• Genus Pseudorca
          • False killer whale, Pseudorca crassidens
        • Genus Globicephala
          • Long-finned pilot whale, Globicephala melas
          • Short-finned pilot whale, Globicephala macrorhynchus
        • Genus Delphinus
          • Long-beaked common dolphin, Delphinus capensis
          • Short-beaked common dolphin, Delphinus delphis
        • Genus Lissodelphis
          • Northern right whale dolphin, Lissodelphis borealis
          • Southern right whale dolphin, Lissodelphis peronii
        • Genus Sotalia
          • Tucuxi, Sotalia fluviatilis
          • Costero, Sotalia guianensis
        • Genus Sousa
          • Pacific humpback dolphin, Sousa chinensis
          • Indian humpback dolphin, Sousa plumbea
          • Atlantic humpback dolphin, Sousa teuszii
        • Genus Stenella
          • Atlantic spotted dolphin, Stenella frontalis
          • Clymene dolphin, Stenella clymene
          • Pantropical spotted dolphin, Stenella attenuata
          • Spinner dolphin, Stenella longirostris
          • Striped dolphin, Stenella coeruleoalba
        • Genus Steno
          • Rough-toothed dolphin, Steno bredanensis
        • Genus Tursiops
          • Common bottlenose dolphin, Tursiops truncatus
          • Indo-Pacific bottlenose dolphin, Tursiops aduncus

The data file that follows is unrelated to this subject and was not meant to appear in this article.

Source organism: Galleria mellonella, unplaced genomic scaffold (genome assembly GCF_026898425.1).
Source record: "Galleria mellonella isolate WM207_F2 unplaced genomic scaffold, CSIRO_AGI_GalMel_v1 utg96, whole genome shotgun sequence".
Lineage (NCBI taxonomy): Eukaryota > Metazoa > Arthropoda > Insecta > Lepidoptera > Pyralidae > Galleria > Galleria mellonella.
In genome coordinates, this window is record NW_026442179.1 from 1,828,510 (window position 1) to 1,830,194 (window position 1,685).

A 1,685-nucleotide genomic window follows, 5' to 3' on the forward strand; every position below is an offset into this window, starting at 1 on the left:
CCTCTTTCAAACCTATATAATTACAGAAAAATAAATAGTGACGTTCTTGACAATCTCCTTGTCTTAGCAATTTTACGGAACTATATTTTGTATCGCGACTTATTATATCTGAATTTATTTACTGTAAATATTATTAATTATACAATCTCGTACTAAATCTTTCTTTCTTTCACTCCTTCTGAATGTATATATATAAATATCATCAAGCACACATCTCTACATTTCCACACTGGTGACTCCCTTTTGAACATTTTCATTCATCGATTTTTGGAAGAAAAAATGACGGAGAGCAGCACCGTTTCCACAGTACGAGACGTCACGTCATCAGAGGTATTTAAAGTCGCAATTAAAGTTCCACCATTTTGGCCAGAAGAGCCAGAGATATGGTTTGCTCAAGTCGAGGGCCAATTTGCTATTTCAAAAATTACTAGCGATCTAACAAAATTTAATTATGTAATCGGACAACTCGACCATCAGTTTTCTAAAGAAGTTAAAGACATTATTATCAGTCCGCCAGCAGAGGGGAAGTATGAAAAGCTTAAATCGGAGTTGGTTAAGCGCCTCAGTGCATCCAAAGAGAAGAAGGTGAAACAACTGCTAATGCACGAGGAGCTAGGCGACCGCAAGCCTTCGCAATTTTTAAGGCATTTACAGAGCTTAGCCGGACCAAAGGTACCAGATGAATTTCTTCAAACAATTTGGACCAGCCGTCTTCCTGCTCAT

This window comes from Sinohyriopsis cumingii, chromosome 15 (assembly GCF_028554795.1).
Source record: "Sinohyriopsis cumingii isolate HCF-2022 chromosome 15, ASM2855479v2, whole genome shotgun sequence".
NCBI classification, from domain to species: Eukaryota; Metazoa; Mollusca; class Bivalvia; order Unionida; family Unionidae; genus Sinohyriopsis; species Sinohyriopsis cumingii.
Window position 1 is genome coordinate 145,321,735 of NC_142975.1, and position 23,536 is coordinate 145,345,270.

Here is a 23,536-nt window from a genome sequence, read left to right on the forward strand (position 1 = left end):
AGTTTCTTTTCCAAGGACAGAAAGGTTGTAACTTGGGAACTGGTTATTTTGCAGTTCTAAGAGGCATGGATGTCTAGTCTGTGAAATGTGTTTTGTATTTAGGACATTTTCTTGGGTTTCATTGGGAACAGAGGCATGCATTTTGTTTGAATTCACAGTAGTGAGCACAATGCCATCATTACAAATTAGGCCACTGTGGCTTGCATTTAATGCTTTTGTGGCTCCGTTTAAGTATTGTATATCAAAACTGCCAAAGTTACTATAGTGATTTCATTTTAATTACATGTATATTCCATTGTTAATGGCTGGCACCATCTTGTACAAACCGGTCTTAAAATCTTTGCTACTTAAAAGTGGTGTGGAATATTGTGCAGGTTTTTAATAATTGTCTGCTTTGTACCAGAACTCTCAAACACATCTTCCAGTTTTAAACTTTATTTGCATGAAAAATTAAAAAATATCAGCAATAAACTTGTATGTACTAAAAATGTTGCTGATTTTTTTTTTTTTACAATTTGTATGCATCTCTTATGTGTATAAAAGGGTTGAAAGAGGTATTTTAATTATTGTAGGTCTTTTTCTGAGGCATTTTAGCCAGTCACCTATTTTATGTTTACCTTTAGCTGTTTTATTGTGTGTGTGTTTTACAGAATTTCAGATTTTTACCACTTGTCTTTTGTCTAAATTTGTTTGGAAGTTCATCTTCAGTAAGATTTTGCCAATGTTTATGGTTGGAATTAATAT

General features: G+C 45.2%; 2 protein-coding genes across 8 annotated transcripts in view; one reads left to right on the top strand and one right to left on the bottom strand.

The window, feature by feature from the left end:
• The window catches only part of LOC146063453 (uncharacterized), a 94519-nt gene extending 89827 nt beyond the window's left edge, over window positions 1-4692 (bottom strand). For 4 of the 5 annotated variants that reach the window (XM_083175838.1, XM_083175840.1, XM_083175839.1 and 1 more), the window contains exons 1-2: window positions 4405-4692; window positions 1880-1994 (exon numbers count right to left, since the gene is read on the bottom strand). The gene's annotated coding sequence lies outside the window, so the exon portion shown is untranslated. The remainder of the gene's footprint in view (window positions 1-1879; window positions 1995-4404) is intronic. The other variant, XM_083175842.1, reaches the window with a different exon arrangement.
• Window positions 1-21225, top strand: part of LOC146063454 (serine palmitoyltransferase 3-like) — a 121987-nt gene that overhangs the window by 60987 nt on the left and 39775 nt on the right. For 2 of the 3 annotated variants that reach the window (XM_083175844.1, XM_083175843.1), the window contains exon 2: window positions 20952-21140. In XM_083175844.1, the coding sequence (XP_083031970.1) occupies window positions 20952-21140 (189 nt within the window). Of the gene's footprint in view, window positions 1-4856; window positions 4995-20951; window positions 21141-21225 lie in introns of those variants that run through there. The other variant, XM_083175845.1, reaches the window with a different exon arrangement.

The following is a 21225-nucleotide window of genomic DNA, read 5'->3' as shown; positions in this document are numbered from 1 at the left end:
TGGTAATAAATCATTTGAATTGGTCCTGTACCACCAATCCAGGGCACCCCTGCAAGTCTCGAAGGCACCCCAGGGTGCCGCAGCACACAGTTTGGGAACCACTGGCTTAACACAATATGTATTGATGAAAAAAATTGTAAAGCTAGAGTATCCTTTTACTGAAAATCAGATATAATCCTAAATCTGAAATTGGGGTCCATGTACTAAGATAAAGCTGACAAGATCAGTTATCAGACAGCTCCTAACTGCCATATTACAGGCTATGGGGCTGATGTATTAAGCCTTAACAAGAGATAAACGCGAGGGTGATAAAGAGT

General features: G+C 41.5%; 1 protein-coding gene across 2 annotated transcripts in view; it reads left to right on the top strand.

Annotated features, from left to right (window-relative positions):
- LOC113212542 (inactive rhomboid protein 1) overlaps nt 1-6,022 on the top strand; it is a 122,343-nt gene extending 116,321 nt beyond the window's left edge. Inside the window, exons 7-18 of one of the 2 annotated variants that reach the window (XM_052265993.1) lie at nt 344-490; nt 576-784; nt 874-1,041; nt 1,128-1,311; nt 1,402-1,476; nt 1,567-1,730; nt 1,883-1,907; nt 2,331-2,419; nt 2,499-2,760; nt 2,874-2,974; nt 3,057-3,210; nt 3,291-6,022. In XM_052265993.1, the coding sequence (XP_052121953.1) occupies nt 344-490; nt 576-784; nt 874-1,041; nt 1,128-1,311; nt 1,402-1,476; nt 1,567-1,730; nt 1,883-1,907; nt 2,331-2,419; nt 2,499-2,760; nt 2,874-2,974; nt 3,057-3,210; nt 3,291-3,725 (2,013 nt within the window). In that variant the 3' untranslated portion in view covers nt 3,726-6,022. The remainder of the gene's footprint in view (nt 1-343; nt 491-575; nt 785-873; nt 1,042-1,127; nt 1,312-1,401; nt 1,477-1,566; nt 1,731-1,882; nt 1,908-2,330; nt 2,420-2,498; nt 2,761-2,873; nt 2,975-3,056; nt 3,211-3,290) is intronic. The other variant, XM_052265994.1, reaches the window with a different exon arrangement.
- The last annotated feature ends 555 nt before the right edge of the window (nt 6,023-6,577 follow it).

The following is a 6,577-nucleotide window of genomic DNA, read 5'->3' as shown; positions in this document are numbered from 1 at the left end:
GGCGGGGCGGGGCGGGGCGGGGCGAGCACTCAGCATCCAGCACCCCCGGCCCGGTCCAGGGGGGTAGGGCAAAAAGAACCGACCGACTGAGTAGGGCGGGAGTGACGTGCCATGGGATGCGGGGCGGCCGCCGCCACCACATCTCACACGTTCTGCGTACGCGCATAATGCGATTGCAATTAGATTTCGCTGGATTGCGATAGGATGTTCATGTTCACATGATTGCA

• Burrunan dolphin, Tursiops australis
        • Genus Cephalorhynchus
          • Chilean dolphin, Cephalorhynchus eutropia
          • Commerson's dolphin, Cephalorhynchus commersonii
          • Heaviside's dolphin, Cephalorhynchus heavisidii
          • Hector's dolphin, Cephalorhynchus hectori
        • Genus Grampus
          • Risso's dolphin, Grampus griseus
        • Genus Lagenodelphis
          • Fraser's dolphin, Lagenodelphis hosei
        • Genus Lagenorhynchus
          • Atlantic white-sided dolphin, Lagenorhynchus acutus
          • Dusky dolphin, Lagenorhynchus obscurus
          • Hourglass dolphin, Lagenorhynchus cruciger
          • Pacific white-sided dolphin, Lagenorhynchus obliquidens
          • Peale's dolphin, Lagenorhynchus australis
          • White-beaked dolphin, Lagenorhynchus albirostris
        • Genus Orcaella
          • Irrawaddy dolphin, Orcaella brevirostris
          • Australian snubfin dolphin, Orcaella heinsohni
        • Genus †Australodelphis
          • Australodelphis mirus
        • Genus †Etruridelphis
          • Etruridelphis giulii [2]

Recent molecular analyses indicate that several delphinid genera (especially Stenella and Lagenorhynchus) are not monophyletic as currently recognized. Thus, significant taxonomic revisions within the family are likely.[How to reference and link to summary or text]


  1. 1.0 1.1 Evans, Peter G.H. (1984). Macdonald, D. The Encyclopedia of Mammals, 180–185, New York: Facts on File.
  2. Bianucci, G., Vaiani, S. C. & Casati, S. (2009): A new delphinid record (Odontoceti, Cetacea) from the Early Pliocene of Tuscany (Central Italy): systematics and biostratigraphic considerations. N. Jb. Geol. Paläont. Abh., 254: 275–292.

This page uses Creative Commons Licensed content from Wikipedia (view authors).